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Low pass, Piper PA-18 Super Cub, Chitina River, Alaska | by bwminseattle
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Low pass, Piper PA-18 Super Cub, Chitina River, Alaska

The Piper PA-18 "Super Cub" is a two-seat, single-engine airplane. Introduced in 1949 by Piper Aircraft, it was developed from the Piper PA-11, and traces its lineage back through the J-3 to the Taylor E-2 Cub of the 1930's. In close to 40 years of production, over 9,000 were built. Super Cubs are commonly found in roles such as bush flying, banner and glider towing, and other situations in which short field performance is required. It is considered to be one of the most sought after bush planes in the world. Even new bush planes, such as the Husky, can not take off and land as short as a Super Cub.


While based on the design of the earlier Cubs, the addition of an electrical system, flaps, and a vastly more powerful engine, make it a very different flying experience. Although the "standard" Super Cub was fitted with a 150 horsepower (112 kW) Lycoming engine, it was not uncommon to see them equipped with a 180 hp (134 kW) powerplant. The high-lift wing and powerful engine made the Super Cub a prime candidate for conversion to either floatplane or skiplane. In addition, the PA-18A (an agricultural version) was produced for applying either dry chemical or liquid spray.


The Super Cub retained the basic "rag and tube" (fabric stretched over a steel tube frame) structure of the earlier J-3 Cub.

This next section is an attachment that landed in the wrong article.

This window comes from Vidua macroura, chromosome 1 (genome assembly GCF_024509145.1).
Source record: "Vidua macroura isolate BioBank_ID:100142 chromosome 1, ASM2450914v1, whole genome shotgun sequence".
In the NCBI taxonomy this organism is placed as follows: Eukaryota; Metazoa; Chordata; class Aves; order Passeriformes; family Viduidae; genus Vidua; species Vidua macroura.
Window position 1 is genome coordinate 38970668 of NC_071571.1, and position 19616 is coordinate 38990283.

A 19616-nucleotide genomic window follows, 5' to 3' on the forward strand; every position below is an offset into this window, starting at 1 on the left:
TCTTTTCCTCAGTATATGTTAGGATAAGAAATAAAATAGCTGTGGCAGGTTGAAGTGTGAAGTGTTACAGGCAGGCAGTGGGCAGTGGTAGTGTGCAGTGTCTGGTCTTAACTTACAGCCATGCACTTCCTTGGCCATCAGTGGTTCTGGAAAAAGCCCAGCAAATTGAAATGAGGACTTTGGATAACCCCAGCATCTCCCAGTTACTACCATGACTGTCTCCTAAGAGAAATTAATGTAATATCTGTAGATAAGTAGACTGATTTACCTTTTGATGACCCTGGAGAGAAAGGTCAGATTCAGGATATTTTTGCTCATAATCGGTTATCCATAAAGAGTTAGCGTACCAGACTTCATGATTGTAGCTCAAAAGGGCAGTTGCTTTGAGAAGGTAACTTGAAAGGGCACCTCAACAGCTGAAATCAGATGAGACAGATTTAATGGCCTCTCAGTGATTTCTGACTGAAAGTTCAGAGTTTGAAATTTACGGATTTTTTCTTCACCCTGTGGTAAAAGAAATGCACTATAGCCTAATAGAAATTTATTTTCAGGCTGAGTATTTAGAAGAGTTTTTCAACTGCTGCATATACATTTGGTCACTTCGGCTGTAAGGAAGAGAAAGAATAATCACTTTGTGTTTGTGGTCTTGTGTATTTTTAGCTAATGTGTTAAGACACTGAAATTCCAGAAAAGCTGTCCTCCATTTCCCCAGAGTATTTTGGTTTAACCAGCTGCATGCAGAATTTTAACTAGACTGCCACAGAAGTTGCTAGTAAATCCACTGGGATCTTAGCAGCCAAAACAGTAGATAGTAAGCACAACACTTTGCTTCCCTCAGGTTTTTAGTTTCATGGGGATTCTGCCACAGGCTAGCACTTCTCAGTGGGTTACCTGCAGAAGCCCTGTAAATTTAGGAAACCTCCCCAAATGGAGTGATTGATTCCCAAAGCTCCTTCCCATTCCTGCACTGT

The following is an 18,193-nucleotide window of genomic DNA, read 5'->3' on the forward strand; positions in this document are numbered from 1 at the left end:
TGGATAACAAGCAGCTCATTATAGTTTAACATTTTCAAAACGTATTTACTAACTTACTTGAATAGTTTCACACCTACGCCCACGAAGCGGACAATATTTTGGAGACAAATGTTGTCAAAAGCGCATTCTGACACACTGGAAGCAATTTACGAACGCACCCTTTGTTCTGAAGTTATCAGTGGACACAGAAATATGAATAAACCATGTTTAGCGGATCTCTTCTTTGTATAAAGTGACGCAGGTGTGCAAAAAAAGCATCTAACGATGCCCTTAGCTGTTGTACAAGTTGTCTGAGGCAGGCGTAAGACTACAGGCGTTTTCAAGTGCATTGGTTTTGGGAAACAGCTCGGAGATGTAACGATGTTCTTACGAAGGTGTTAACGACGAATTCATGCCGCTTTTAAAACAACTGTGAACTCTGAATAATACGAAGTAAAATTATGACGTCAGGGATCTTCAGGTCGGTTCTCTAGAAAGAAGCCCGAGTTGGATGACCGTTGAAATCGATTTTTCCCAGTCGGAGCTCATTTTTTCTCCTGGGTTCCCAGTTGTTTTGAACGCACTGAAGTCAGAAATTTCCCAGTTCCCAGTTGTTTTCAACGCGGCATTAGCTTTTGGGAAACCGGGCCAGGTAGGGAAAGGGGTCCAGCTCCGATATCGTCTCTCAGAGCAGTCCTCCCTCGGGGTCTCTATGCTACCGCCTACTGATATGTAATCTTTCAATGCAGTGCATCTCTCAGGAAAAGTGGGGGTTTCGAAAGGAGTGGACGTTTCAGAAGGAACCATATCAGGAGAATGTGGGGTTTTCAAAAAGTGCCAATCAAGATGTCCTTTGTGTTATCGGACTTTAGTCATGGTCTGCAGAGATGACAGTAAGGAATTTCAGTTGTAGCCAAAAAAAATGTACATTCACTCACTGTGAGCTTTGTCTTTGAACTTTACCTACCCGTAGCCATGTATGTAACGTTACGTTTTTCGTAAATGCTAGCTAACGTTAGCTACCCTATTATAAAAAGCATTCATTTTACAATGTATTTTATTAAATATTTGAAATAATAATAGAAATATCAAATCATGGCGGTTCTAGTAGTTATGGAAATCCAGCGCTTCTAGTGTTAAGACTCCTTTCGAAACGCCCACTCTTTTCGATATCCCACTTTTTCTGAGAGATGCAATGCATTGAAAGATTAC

PA-18 Super Cub 150 (G-HACK) at the Great Vintage Fly-In Weekend, Kemble, England, in May 2003


The first true "Super" Cubs had flaps, dual fuel tanks, and an O-235 Lycoming engine producing about 108 hp (115 hp for takeoff only). However, a 90 hp Continental without flaps and an optional second wing tank was available. Their empty weight was, on the average, 800-1000 pounds with a gross weight of 1,500 lb. These Cubs would take off in about 400 feet (at gross weight) and land in about 300 feet (thanks to the flaps). The Super cub is renowned for its ability to take off and land in very short distances. With a light wing loading some can take off in 50 feet and land in 30. The O-290 Lycoming powered Cubs (135 hp) followed and would take off in about 200 feet. The landing distance remained the same at about 400 feet, or 300 feet using flaps. With the use of the Lycoming O-320 at 150-160 hp, the Cub's allowable gross weight increased to 1,750 lb while retaining the capability of a mere 200 feet for takeoff.

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Taken on June 30, 2003